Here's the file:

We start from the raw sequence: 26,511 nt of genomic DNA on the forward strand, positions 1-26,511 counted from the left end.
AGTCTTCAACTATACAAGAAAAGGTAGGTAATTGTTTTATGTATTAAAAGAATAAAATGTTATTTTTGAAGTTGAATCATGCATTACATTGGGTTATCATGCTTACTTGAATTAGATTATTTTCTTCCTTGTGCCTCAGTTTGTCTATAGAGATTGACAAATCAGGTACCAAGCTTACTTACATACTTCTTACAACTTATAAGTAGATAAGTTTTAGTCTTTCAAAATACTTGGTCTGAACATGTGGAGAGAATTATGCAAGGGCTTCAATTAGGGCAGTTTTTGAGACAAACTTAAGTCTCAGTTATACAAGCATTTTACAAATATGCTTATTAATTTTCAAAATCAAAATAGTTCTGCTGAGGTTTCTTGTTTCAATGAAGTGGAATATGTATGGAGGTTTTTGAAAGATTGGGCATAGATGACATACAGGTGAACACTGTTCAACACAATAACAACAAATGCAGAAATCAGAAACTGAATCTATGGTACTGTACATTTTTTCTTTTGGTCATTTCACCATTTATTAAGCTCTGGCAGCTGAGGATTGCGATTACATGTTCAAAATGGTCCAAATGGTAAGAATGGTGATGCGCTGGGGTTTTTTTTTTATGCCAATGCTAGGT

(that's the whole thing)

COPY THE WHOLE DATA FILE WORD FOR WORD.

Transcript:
We start from the raw sequence: 26,511 nt of genomic DNA on the forward strand, positions 1-26,511 counted from the left end.
AGTCTTCAACTATACAAGAAAAGGTAGGTAATTGTTTTATGTATTAAAAGAATAAAATGTTATTTTTGAAGTTGAATCATGCATTACATTGGGTTATCATGCTTACTTGAATTAGATTATTTTCTTCCTTGTGCCTCAGTTTGTCTATAGAGATTGACAAATCAGGTACCAAGCTTACTTACATACTTCTTACAACTTATAAGTAGATAAGTTTTAGTCTTTCAAAATACTTGGTCTGAACATGTGGAGAGAATTATGCAAGGGCTTCAATTAGGGCAGTTTTTGAGACAAACTTAAGTCTCAGTTATACAAGCATTTTACAAATATGCTTATTAATTTTCAAAATCAAAATAGTTCTGCTGAGGTTTCTTGTTTCAATGAAGTGGAATATGTATGGAGGTTTTTGAAAGATTGGGCATAGATGACATACAGGTGAACACTGTTCAACACAATAACAACAAATGCAGAAATCAGAAACTGAATCTATGGTACTGTACATTTTTTCTTTTGGTCATTTCACCATTTATTAAGCTCTGGCAGCTGAGGATTGCGATTACATGTTCAAAATGGTCCAAATGGTAAGAATGGTGATGCGCTGGGGTTTTTTTTTTATGCCAATGCTAGGT